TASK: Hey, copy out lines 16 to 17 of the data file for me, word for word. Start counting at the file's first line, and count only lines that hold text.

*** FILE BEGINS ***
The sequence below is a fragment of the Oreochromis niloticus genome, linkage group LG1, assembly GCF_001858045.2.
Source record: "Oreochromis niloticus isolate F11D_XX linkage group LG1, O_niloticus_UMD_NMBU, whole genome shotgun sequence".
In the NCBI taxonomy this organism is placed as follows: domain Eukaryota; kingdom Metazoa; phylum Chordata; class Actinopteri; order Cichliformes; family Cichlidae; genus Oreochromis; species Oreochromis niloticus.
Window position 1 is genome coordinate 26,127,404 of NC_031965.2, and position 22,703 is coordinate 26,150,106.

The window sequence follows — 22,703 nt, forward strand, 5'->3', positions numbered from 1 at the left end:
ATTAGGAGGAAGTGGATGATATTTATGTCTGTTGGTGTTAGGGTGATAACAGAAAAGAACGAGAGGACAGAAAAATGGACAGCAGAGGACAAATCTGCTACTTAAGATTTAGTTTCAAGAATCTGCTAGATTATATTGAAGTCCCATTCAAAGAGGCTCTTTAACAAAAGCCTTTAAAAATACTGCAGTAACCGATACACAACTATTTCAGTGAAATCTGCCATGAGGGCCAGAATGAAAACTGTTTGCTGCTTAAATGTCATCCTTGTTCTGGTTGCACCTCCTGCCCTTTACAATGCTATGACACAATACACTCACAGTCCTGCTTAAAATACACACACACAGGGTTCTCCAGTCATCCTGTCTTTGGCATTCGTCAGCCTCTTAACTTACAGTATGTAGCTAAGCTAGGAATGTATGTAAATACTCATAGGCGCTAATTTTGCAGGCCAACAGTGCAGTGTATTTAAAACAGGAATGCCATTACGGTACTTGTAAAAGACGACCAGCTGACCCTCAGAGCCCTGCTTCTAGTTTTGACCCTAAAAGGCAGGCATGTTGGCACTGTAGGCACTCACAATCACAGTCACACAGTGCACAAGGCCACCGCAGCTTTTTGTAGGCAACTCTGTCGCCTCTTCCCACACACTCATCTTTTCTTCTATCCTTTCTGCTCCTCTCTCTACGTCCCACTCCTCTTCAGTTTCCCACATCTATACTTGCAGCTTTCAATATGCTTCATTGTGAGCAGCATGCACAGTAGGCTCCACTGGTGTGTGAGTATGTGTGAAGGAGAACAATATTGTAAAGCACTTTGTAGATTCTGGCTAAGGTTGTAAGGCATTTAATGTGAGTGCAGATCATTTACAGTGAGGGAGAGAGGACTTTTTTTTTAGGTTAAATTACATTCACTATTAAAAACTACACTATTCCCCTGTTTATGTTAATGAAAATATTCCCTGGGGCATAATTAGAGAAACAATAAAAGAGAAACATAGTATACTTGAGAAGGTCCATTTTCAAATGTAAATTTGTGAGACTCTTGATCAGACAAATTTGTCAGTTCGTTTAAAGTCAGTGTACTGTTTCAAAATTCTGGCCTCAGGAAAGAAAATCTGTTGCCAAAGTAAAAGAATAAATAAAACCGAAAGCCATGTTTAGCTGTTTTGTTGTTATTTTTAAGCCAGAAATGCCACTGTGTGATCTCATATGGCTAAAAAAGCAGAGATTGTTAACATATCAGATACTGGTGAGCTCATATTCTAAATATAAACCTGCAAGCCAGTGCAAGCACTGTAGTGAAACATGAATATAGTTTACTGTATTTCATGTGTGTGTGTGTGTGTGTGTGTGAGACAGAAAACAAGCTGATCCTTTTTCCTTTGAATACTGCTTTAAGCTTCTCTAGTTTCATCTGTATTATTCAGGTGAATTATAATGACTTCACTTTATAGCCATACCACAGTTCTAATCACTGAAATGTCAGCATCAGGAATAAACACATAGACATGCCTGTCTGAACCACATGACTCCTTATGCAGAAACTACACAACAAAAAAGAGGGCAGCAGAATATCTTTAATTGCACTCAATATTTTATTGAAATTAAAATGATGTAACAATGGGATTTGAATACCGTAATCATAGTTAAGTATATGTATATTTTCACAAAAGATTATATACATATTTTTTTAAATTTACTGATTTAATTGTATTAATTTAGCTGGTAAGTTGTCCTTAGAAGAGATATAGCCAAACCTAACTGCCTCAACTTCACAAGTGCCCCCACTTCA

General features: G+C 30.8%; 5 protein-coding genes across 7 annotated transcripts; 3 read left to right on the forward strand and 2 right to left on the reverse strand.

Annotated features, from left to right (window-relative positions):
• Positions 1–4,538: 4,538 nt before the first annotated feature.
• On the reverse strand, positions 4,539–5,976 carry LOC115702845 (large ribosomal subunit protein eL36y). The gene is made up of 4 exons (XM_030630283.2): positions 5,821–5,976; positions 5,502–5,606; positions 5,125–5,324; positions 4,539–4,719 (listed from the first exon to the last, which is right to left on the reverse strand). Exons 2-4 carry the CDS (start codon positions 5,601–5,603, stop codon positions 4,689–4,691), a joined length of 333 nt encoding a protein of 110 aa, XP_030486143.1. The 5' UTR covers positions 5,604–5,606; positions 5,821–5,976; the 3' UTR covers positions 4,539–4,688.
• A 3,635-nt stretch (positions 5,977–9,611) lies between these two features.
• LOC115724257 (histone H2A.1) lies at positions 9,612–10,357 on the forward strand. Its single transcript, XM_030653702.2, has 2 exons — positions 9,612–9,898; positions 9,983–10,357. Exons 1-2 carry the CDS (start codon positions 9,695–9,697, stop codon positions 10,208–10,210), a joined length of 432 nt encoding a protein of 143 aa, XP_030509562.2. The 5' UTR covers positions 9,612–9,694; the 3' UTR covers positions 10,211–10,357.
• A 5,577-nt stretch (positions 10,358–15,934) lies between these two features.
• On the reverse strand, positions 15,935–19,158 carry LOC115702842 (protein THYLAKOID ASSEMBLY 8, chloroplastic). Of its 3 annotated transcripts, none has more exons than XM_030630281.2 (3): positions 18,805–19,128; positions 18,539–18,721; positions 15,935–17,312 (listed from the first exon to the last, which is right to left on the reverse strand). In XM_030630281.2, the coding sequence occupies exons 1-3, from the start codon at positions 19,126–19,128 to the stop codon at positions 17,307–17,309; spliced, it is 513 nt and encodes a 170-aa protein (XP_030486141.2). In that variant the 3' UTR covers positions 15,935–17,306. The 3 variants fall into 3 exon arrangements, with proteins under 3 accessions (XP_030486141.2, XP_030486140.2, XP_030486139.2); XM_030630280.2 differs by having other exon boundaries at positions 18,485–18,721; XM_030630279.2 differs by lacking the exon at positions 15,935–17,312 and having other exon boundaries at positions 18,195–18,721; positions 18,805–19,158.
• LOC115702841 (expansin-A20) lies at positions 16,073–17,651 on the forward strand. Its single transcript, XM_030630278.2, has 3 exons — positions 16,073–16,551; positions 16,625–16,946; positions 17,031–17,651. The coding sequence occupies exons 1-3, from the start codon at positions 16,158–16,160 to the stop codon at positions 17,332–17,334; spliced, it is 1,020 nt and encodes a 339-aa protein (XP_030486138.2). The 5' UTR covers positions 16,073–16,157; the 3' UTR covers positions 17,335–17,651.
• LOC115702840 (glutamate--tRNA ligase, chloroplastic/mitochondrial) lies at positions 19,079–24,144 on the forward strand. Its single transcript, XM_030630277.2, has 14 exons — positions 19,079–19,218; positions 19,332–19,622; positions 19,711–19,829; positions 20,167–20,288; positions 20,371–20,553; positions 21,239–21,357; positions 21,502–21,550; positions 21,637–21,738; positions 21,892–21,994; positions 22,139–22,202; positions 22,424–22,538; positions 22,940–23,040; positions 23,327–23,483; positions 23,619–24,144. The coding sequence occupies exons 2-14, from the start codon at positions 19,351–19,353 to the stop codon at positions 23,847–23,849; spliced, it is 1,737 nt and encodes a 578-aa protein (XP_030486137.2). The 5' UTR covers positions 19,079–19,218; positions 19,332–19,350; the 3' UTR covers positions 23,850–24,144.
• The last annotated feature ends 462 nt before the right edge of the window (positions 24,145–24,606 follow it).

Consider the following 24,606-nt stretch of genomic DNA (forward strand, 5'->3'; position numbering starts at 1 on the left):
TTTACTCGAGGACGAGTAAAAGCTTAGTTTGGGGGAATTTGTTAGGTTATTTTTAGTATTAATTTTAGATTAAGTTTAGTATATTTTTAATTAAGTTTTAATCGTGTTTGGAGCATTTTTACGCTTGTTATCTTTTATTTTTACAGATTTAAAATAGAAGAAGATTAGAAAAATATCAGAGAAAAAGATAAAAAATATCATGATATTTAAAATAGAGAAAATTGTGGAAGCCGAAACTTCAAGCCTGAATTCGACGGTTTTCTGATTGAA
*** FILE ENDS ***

• LOC115702840 (glutamate--tRNA ligase, chloroplastic/mitochondrial) lies at positions 19,079–24,144 on the forward strand. Its single transcript, XM_030630277.2, has 14 exons — positions 19,079–19,218; positions 19,332–19,622; positions 19,711–19,829; positions 20,167–20,288; positions 20,371–20,553; positions 21,239–21,357; positions 21,502–21,550; positions 21,637–21,738; positions 21,892–21,994; positions 22,139–22,202; positions 22,424–22,538; positions 22,940–23,040; positions 23,327–23,483; positions 23,619–24,144. The coding sequence occupies exons 2-14, from the start codon at positions 19,351–19,353 to the stop codon at positions 23,847–23,849; spliced, it is 1,737 nt and encodes a 578-aa protein (XP_030486137.2). The 5' UTR covers positions 19,079–19,218; positions 19,332–19,350; the 3' UTR covers positions 23,850–24,144.
• The last annotated feature ends 462 nt before the right edge of the window (positions 24,145–24,606 follow it).